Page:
Writing Brazilian Culture

  • Alexandra Isfahani-Hammond
Part of the New Directions in Latino American Cultures book series (NDLAC)


In Casa-Grande e Senzala (The Plantation Manor and the Slave Barracks, 1933),1 Gilberto Freyre casts the intimate contact between masters and slaves as the origin for Brazilian “hybridity.” Because he emphasizes the “cultural” and “atmospheric” transmission of identity his analysis has been widely embraced as a progressive departure from eugenicist interpretations of national character.2 What critics have failed to see is that Freyre employs these nonbiological forms of assimilation to produce a symbolically Africanized, genetically white figure as the prototype for “interracial” synthesis. This chapter shows how Freyrean hybridity proffers an ultimately exclusionary brand of assimilation that constitutes the plantation master, or the figure who emblematizes that identity, as the amalgamation of both terms of the dialectic of Brazilian culture. As Monica Kaup and Debra Rosenthal show, to utter “We are creole” is implicitly to be situated in the domain of Austin’s linguistic performative (89). Accordingly, in my reading of Freyre’s discussion of the writing process, I address his substitution of biological race “mixture” with mimetic mestiçagem, conceptualizing his text as a speech-act that produces a particular form of mestiçagem as it describes it.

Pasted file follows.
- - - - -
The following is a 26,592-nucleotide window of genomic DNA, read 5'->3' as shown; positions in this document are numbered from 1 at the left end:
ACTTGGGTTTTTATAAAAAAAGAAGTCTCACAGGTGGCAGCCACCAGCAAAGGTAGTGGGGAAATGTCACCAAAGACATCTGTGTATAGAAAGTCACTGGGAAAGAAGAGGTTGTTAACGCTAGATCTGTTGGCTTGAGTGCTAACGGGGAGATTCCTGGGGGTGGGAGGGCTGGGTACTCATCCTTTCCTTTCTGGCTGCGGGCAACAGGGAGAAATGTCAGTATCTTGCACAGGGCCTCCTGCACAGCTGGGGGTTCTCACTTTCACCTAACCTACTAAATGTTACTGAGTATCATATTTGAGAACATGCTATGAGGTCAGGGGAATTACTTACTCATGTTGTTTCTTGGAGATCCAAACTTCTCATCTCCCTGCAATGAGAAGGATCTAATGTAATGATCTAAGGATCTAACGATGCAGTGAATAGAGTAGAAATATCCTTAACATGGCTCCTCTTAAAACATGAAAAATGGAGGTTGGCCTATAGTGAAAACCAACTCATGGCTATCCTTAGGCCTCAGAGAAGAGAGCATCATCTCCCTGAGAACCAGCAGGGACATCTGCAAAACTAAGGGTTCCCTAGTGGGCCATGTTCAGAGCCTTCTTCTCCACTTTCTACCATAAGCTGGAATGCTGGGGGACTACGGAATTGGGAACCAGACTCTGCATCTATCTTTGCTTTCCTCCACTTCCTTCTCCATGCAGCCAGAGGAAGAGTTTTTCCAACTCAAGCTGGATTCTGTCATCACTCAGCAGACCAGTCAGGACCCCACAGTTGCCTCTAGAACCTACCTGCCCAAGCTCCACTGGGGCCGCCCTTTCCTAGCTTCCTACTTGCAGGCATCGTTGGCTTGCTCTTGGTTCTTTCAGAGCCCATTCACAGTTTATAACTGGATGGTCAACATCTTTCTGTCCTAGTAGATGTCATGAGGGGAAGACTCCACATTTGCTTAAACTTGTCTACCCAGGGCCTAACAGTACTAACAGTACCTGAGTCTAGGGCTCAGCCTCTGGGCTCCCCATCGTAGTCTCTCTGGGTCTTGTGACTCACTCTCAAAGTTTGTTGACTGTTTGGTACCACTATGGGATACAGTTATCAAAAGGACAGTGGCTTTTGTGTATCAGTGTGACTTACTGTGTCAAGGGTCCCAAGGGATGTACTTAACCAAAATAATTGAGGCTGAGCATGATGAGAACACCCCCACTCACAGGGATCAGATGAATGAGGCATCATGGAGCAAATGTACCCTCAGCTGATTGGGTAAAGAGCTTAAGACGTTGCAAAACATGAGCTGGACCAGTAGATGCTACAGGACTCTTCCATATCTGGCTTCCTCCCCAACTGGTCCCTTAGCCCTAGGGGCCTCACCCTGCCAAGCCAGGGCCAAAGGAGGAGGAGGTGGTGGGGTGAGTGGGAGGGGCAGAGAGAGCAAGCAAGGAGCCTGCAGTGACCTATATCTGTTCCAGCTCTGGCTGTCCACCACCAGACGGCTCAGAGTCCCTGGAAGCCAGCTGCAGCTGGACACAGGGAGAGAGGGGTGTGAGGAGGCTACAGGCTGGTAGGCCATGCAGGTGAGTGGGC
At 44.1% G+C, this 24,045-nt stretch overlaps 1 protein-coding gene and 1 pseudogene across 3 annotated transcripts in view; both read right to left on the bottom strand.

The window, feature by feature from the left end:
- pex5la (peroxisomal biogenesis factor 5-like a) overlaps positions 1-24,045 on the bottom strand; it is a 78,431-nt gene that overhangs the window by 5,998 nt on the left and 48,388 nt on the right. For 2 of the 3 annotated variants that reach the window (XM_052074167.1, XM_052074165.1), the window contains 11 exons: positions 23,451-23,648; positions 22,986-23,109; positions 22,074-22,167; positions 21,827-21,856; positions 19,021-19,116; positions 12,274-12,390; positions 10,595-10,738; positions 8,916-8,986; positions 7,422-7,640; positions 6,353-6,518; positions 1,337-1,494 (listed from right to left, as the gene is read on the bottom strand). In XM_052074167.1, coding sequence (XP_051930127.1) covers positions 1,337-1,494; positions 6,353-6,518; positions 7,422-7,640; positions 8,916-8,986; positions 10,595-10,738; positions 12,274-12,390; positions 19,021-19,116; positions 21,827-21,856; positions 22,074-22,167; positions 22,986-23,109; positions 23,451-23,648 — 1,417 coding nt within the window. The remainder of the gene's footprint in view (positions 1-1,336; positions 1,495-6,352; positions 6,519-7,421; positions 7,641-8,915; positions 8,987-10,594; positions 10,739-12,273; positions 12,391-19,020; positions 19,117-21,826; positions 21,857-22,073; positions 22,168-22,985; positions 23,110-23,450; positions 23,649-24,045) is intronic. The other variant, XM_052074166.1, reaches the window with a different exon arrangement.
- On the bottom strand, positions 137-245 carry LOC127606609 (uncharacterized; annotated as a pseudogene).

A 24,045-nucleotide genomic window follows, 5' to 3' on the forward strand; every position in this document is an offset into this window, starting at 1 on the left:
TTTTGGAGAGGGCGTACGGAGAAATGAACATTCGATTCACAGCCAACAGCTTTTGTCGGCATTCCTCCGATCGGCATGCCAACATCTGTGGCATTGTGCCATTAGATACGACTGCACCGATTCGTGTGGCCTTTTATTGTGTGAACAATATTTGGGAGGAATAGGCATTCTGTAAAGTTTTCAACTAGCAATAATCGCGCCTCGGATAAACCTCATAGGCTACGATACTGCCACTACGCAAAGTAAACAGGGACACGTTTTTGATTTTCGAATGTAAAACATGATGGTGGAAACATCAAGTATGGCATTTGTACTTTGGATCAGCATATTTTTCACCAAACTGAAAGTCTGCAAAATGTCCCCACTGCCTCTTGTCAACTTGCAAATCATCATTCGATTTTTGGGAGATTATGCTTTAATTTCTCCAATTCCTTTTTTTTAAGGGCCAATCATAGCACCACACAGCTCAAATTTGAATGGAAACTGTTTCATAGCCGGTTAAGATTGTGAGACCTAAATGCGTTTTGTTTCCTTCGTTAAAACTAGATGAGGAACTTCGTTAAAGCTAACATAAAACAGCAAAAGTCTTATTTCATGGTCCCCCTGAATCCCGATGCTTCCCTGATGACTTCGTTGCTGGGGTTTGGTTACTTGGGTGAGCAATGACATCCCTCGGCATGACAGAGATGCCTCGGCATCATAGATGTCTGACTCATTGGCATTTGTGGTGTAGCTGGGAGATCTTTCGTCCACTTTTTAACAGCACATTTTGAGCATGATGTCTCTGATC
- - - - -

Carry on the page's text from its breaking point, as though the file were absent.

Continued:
African Descent Plantation Manor Brazilian Society African Culture Oral Information 
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Works Cited

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Copyright information

© Alexandra Isfahani-Hammond 2005

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  • Alexandra Isfahani-Hammond

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